By Todd A. Ward, PhD, BCBA-D
Founding Editor, bSci21.org
On June 17th, 2015, Dylann Roof attended Bible study at Emmanuel African Methodist Episcopal Church in Charleston, South Carolina. Approximately one hour into the meeting, he opened fire killing nine people before escaping. Last Friday, at his bond hearing, the family members of the victims forgave Dylann over a video feed for his heinous acts.
The acts of forgiveness sent shockwaves through the Internet. For example, ThinkProgress.org cautioned against “Cheap Grace” and providing forgiveness at the expense of justice. The Guardian expressed concern that forgiving Dylann for his actions would risk society forgetting about the incident after a short while.
The Mayo Clinic succinctly describes forgiveness as a letting go of resentfulness and vengefulness towards the transgressor. They are quick to point out that forgiveness does not absolve the transgressor of his/her responsibility for committing the act. In order for society to function, those who commit violent acts must be held responsible for their actions in the sense of facing consequences through the justice system. But justice is not incompatible with forgiveness.
In my opinion, forgiveness implies a recognition that forces outside of the transgressor’s control had a role in the act. Interestingly, such a recognition is compatible with Applied Behavior Analysis (ABA) as well as Christianity. From an ABA perspective, behavior is a function of its consequences. Skinner (1981) discussed this as an interaction between one’s learning history within a lifetime (i.e., operant selection), the evolutionary history of the species across generations (i.e., natural selection), and one’s cultural conditions (i.e., cultural selection).
From the standpoint of Christianity, humans are plagued by “original sin” originating from Adam and Eve’s eating from the Tree of Knowledge in the Garden of Eden. Before the serpent (Satan) tempted them to eat, humans were perfect and without sin. Afterwards, humans would be forever endowed with a sinful nature. This “original sin” lead to the repeated failures of the Jewish people to please God in the Old Testament, and lead to a “new covenant” in the New Testament with Jesus preaching love and forgiveness, with an explicit recognition or acceptance of our sinful nature.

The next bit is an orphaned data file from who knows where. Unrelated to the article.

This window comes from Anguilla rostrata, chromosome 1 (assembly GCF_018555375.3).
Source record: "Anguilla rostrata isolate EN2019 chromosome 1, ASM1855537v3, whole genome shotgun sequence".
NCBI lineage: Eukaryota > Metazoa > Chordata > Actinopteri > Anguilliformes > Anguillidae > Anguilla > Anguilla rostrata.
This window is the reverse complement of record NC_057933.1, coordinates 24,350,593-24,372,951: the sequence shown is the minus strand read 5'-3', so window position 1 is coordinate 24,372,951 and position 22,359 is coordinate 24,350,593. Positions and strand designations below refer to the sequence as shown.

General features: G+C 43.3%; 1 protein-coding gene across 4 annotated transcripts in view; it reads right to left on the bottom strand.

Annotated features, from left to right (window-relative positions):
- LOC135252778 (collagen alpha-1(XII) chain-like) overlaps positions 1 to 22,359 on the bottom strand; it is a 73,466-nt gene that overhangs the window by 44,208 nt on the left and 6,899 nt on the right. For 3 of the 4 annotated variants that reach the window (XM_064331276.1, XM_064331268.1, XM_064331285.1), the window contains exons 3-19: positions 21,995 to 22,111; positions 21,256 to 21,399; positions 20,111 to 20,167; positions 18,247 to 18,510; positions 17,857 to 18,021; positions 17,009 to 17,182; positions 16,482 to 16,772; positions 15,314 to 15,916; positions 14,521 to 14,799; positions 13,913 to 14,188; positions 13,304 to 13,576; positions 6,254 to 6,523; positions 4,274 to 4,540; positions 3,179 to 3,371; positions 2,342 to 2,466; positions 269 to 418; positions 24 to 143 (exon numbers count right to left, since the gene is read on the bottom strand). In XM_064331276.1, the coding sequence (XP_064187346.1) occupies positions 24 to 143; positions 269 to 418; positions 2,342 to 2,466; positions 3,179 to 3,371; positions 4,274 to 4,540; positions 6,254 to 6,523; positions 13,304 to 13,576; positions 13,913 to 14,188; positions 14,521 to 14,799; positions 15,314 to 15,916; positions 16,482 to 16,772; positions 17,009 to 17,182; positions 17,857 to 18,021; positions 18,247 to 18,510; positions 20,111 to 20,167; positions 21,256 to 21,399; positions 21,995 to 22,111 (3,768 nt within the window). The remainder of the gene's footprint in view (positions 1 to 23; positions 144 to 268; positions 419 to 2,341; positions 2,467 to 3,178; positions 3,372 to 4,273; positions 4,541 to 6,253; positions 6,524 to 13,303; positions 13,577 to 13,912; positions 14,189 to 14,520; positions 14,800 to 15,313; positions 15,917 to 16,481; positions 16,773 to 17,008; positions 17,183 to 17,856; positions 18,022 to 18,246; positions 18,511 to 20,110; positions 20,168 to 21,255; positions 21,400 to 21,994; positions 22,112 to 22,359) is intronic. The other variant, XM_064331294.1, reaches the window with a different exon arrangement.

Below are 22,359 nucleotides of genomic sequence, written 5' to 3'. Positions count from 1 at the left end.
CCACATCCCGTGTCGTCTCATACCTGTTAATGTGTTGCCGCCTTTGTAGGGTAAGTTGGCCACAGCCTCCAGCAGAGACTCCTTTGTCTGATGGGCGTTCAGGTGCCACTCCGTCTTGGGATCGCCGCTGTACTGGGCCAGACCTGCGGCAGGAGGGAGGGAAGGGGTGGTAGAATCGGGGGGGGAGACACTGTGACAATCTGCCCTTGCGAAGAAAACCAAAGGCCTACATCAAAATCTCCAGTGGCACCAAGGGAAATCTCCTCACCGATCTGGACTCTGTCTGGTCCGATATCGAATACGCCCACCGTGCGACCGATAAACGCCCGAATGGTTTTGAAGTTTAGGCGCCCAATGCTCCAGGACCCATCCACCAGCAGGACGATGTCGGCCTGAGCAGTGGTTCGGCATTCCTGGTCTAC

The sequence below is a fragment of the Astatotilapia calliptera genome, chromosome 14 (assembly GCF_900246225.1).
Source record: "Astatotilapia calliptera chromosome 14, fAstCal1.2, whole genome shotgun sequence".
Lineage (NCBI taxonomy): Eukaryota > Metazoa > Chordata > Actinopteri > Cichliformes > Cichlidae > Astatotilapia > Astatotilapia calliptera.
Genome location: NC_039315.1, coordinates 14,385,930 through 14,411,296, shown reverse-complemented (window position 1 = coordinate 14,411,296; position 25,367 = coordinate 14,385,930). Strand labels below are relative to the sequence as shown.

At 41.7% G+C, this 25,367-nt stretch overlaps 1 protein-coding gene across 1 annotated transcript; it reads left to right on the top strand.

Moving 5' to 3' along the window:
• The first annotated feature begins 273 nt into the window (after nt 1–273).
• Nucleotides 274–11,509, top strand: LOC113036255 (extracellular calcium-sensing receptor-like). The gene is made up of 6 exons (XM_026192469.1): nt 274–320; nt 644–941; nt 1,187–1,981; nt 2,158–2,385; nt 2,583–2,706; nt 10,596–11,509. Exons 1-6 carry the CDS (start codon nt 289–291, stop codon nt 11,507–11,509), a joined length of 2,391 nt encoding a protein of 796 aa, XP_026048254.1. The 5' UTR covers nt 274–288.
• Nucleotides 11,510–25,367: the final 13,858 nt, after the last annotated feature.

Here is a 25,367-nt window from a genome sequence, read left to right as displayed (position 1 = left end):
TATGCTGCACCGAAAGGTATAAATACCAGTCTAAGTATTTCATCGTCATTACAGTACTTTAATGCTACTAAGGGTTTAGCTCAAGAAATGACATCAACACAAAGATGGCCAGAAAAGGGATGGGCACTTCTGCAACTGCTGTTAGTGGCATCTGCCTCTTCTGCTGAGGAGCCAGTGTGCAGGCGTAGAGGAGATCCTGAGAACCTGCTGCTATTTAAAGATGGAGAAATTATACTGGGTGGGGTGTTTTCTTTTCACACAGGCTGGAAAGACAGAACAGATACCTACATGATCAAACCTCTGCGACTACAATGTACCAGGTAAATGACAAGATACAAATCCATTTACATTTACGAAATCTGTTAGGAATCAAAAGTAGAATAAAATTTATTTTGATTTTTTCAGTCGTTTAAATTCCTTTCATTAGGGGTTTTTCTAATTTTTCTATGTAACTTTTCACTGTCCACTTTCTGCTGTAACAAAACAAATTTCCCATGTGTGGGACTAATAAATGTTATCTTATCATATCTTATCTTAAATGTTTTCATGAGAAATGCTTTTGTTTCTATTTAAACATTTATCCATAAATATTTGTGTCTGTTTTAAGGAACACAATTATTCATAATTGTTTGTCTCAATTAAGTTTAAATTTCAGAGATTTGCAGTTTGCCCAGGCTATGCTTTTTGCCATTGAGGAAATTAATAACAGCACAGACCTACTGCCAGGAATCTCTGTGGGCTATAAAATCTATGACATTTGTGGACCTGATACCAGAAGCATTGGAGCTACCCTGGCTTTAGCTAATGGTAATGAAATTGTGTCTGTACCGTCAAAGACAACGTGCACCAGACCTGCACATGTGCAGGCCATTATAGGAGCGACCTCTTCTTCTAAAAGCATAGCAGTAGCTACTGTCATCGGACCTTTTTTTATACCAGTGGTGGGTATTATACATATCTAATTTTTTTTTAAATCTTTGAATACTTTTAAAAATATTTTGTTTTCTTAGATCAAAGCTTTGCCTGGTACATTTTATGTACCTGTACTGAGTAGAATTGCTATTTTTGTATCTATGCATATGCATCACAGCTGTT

Both perspectives lead to forgiveness, but they do not imply the transgressor is immediately “off the hook.” From an ABA perspective, the behavior of the transgressor must meet consequences that serve to correct the behavior in some way (e.g., a prison sentence and/or rehabilitation), or protect society from the behavior itself (e.g., a life sentence or the death penalty). However, the transgressor can be forgiven in the sense that he/she was not acting as an autonomous agent. From the standpoint of Christianity, the sinner must repent in order to be forgiven or else face judgment from God.
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Todd A. Ward, PhD, BCBA-D is President of bSci21 Media, LLC, which owns bSci21.org and BAQuarterly.com. Todd serves as an Associate Editor of the Journal of Organizational Behavior Management and as an editorial board member for Behavior and Social Issues. He has worked as a behavior analyst in day centers, residential providers, homes, and schools, and served as the director of Behavior Analysis Online at the University of North Texas. Todd’s areas of expertise include writing, entrepreneurship, Acceptance & Commitment Therapy, Instructional Design, Organizational Behavior Management, and ABA therapy. Todd can be reached at firstname.lastname@example.org.